Wednesday, 28 December 2016

Purpurea or Dark Phase Variant (Helleborine)

This for me has been the darkest "purpurea" specimen (Specimen 1 Purpurea) I have had so far  (Click over to enlarge)
I took this photo on July 29th 2014 and the specimen lies within canopy some 10ft from the woodland edge,
 another plant close by also shows similar colours.

Its probably gone on for years, yet it was about four years ago that I started to notice that certain small populations of E.helleborines were far more purple coloured than the norm, some so dense in colour just like the one above, although most were a lesser but more regular purple like the ones in the photos below. Also with purpurea I have noticed that the "very large" helleborine leaves also show a distinct darker tone against the norm which again probably indicates some sort of interference.

Another thing I did notice about these heavily purple coloured plants was that they all were recorded lying within canopy with plenty of shade and were generally on the fringes of copse or woodland, with occasional plants situated well into the canopy by some ten to fifteen foot. There are two or three places in particular on the Hutton Roof Crags that can produce small populations of this "Purpurea" variety. One area in particular may have as many as 5 or 6 in a small area of say 10ft square. (see sketch below)

Photo of Purpurea No.1 - 4th August 2017 (Click over to enlarge)
also see the flowers close up in the next photo

Purpurea No.1 - 4th August 2017 (Click over to enlarge)
Purpurea No.1 on 8th August 2017 (Click over to enlarge)

Purpurea No.1 13th August 2017 (Click over to enlarge)

Purpurea No.1 on 13th August 2017

Specimen No.3 Purpurea - I took this photo on 10th August 2016 (Click over photo to enlarge)

Purpurea No.3 - Photo taken 4th August 2017 (Click over to enlarge)
Purpurea No.3 - Photo taken 4th August 2017 (Click over to enlarge)

I guess all this is to do with photo-synthesis, and the area not getting enough direct sunlight must have something to do with it all.  I do know this that it produces some fine looking specimens just like this one above which I took only last year (2016).  This plant was not too far away from Specimen One (purpurea) which I showed earlier.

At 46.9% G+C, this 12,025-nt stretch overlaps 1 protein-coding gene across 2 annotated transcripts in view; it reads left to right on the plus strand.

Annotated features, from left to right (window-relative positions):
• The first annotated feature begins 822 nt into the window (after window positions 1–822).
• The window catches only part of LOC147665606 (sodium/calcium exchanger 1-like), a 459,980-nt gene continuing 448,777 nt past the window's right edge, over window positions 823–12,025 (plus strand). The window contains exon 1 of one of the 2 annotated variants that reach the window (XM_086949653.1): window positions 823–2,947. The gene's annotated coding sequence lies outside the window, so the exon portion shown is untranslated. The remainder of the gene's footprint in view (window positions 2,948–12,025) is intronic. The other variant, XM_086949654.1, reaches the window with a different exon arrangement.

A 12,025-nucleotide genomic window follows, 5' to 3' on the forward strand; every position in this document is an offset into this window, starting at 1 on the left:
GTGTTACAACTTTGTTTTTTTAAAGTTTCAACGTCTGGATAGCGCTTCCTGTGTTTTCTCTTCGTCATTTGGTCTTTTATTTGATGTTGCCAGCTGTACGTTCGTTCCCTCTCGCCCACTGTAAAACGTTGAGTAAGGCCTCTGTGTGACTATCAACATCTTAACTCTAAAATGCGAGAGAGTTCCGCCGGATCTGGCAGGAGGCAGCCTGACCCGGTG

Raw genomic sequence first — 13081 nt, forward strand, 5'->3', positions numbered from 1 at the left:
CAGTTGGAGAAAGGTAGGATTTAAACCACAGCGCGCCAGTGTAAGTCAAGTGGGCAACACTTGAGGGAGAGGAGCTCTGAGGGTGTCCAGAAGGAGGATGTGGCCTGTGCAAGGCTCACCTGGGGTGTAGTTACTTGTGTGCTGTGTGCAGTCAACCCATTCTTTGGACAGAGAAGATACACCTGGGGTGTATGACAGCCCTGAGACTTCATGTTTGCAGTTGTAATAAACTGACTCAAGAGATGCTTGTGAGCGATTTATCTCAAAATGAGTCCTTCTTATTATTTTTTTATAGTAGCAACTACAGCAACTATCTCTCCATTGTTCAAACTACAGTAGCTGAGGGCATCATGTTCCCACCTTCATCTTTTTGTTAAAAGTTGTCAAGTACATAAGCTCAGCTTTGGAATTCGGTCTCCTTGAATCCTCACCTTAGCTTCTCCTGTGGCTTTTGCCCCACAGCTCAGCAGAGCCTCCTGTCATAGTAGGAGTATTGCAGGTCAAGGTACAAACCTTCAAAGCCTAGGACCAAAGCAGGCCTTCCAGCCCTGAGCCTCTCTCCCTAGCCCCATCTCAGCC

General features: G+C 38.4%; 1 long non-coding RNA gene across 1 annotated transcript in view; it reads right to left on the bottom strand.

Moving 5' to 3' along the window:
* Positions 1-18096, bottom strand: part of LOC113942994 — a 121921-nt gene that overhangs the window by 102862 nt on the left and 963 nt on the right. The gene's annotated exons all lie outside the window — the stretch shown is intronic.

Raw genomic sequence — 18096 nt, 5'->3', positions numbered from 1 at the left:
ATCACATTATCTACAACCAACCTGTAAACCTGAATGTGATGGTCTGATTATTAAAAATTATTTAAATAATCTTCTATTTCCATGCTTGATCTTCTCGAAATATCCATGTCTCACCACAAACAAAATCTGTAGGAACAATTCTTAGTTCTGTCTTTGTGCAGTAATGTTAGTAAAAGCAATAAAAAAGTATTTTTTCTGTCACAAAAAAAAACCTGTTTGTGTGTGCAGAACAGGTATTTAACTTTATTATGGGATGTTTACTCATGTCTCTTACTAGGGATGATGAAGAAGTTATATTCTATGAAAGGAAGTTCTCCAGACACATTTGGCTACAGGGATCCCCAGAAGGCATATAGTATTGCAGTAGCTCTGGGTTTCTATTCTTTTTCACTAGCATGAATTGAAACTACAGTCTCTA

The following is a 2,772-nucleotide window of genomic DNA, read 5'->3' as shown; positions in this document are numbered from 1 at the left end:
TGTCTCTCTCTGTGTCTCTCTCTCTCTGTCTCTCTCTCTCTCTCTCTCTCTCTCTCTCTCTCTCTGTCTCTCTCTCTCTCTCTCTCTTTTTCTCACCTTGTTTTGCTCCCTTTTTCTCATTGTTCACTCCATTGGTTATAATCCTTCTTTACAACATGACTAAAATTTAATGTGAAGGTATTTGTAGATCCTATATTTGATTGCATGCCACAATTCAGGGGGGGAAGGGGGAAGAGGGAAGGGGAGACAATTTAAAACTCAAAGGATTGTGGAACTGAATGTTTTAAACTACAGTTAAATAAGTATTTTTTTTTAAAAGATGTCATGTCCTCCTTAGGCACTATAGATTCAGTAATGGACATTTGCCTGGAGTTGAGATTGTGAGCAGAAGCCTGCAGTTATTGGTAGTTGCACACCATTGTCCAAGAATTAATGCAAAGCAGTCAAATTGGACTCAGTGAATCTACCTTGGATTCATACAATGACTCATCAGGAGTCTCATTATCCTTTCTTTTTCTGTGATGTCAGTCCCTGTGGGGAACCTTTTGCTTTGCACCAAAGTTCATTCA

This is mid to dark and was taken in 2014 (Click over to enlarge)

This is probably the "lightest" that I would qualify "Purpurea" from a specimen in 2012
(Click over to enlarge)

This is a very nice plant (Specimen 15 purpurea) within a small population
which is shown in the (See sketch below) - photo taken Aug 28th 2012
  (Click over to enlarge)

There is much variation in the amount of purple from plant to plant.  They can look stunning especially with a contrast to green ovary bracts and stems just like the above sample.

The sketch further down shows the area were I first discovered sample No.15 (Purpurea) see below - which was a stunning plant in 2012

Spec No 15 purpurea - photo taken in 2012 (Click over to enlarge)

Its quite obvious from my photos that 2012 was a great year for the "purpurea", but this is not how it goes from year to year.  If you check out the following photo (below) you will see the same plant (Spec No. 15 purpurea) the following year (2013) which has come through a little stunted in height to previous years, but more noticeable was that the buds of the flower actually died off and "aborted" long before coming through has a flower.  All you actually saw was a sort of brown burnt out bud (you can see this in the photo) and you were eventually left with a bare plant with no flowers.

You will see from the sketch below that we did have five plants which came through showing this abortive state, whilst others in the same collective came through as normal.  Yet all the same flowers showed exceptionally well in the previous year (2012)

This is a sketch I did in 2013 showing the population but lots of aborted flowers (Click over to enlarge)

In 2016 I had another plant of this species which also produced something similiar (see below).  It was far away from the above population and also a isolated case.  Again on the edge of a copse, I found this small stunted plant again with evidence of burnt out abortive buds. Also this specimen showed to be stunted in its growth especially towards the plume area with bracts squashing down on one another.   The photos below show you how the plants came through.